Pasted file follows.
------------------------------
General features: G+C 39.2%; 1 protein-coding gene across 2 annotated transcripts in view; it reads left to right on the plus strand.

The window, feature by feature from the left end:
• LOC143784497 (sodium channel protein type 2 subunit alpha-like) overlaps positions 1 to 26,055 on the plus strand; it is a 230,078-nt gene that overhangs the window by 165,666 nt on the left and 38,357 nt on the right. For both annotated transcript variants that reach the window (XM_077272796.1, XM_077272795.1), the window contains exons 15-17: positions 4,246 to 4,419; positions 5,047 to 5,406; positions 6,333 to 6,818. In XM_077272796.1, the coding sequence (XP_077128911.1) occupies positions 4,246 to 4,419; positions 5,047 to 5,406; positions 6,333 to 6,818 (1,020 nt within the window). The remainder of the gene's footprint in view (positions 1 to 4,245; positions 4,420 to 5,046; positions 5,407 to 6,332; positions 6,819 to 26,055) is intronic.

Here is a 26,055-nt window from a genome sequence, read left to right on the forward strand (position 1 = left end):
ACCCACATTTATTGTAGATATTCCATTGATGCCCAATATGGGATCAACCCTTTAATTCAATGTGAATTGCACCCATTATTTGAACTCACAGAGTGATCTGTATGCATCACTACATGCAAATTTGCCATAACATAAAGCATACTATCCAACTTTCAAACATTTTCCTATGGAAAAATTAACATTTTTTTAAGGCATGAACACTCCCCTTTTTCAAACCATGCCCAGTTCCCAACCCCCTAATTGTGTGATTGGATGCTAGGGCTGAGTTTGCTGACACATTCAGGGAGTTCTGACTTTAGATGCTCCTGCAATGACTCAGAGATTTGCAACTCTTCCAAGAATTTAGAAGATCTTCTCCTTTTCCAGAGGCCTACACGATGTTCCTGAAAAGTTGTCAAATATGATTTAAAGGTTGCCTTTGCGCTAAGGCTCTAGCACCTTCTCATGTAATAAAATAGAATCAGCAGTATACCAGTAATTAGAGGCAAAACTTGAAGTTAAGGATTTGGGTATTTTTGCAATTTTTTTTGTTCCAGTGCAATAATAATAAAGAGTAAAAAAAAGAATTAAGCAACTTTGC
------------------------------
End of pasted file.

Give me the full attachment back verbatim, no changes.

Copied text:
General features: G+C 39.2%; 1 protein-coding gene across 2 annotated transcripts in view; it reads left to right on the plus strand.

The window, feature by feature from the left end:
• LOC143784497 (sodium channel protein type 2 subunit alpha-like) overlaps positions 1 to 26,055 on the plus strand; it is a 230,078-nt gene that overhangs the window by 165,666 nt on the left and 38,357 nt on the right. For both annotated transcript variants that reach the window (XM_077272796.1, XM_077272795.1), the window contains exons 15-17: positions 4,246 to 4,419; positions 5,047 to 5,406; positions 6,333 to 6,818. In XM_077272796.1, the coding sequence (XP_077128911.1) occupies positions 4,246 to 4,419; positions 5,047 to 5,406; positions 6,333 to 6,818 (1,020 nt within the window). The remainder of the gene's footprint in view (positions 1 to 4,245; positions 4,420 to 5,046; positions 5,407 to 6,332; positions 6,819 to 26,055) is intronic.

Here is a 26,055-nt window from a genome sequence, read left to right on the forward strand (position 1 = left end):
ACCCACATTTATTGTAGATATTCCATTGATGCCCAATATGGGATCAACCCTTTAATTCAATGTGAATTGCACCCATTATTTGAACTCACAGAGTGATCTGTATGCATCACTACATGCAAATTTGCCATAACATAAAGCATACTATCCAACTTTCAAACATTTTCCTATGGAAAAATTAACATTTTTTTAAGGCATGAACACTCCCCTTTTTCAAACCATGCCCAGTTCCCAACCCCCTAATTGTGTGATTGGATGCTAGGGCTGAGTTTGCTGACACATTCAGGGAGTTCTGACTTTAGATGCTCCTGCAATGACTCAGAGATTTGCAACTCTTCCAAGAATTTAGAAGATCTTCTCCTTTTCCAGAGGCCTACACGATGTTCCTGAAAAGTTGTCAAATATGATTTAAAGGTTGCCTTTGCGCTAAGGCTCTAGCACCTTCTCATGTAATAAAATAGAATCAGCAGTATACCAGTAATTAGAGGCAAAACTTGAAGTTAAGGATTTGGGTATTTTTGCAATTTTTTTTGTTCCAGTGCAATAATAATAAAGAGTAAAAAAAAGAATTAAGCAACTTTGC